(2) No. Actually I believe it's the opposite. A dog that can handle pressure, fight through it and keep his head straight ... that to me is what a strong working dog should do. IMO that tells a lot about a dog.

(3) No. Again this goes back to how a dog handles pressure. Yes, initially there will be confusion and depending on how much pressure/force is used, even panic but the dog that can handle it and fight through it will learn very quickly what you are trying to "teach" him. Obviously I don't think you should do this with everything you teach but in selected instances I don't see anything wrong with it.

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post #4 of 118 (permalink) Old 08-18-2010, 12:08 PM
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What is your fear of / discomfort with compulsion, or what is it that makes you prefer motivation methods over compulsion?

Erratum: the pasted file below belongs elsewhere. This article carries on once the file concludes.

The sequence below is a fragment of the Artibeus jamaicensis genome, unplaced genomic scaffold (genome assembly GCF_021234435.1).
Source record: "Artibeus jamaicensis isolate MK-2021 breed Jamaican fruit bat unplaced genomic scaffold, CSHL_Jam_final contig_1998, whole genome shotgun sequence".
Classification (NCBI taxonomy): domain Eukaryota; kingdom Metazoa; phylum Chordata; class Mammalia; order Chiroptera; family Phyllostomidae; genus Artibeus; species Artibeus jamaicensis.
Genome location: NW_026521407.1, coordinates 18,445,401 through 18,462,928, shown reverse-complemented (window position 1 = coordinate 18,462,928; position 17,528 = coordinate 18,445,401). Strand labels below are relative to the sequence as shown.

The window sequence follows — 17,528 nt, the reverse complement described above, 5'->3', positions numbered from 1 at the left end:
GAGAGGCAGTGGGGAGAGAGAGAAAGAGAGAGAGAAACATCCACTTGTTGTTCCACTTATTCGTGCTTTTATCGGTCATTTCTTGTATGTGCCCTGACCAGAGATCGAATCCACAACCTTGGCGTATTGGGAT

I don't have a fear or discomfort with compulsion as long as it's fair & done properly. By properly what I am referring to is what is the reason for the compulsion, how does the dog react and recovery from the correction/compulsion, is there a balance between the compulsion and praise/support given to the dog, and to me most importantly hopefully there is no emotion, especially anger, behind that compulsion. I've seen handlers go directly to compulsion because they don't want to take the time to "train/teach" the dog new exercises. They want the quick, easy way to get their goals accomplished. I don't agree with this at all, and these are the times when I usually have to walk away before I open my mouth about the unfairness of the training.


Do you believe that motivation is a better test of your dog's working drives ?

No, not when evaluating a working dog's ability. Even us humans have to learn, handle and accept stress at our work place, no? Like I mentioned above, there's a balance that MUST be achieved. If there are no rewards (i.e. a pay check), would we as employees continue to work in a stressful situation?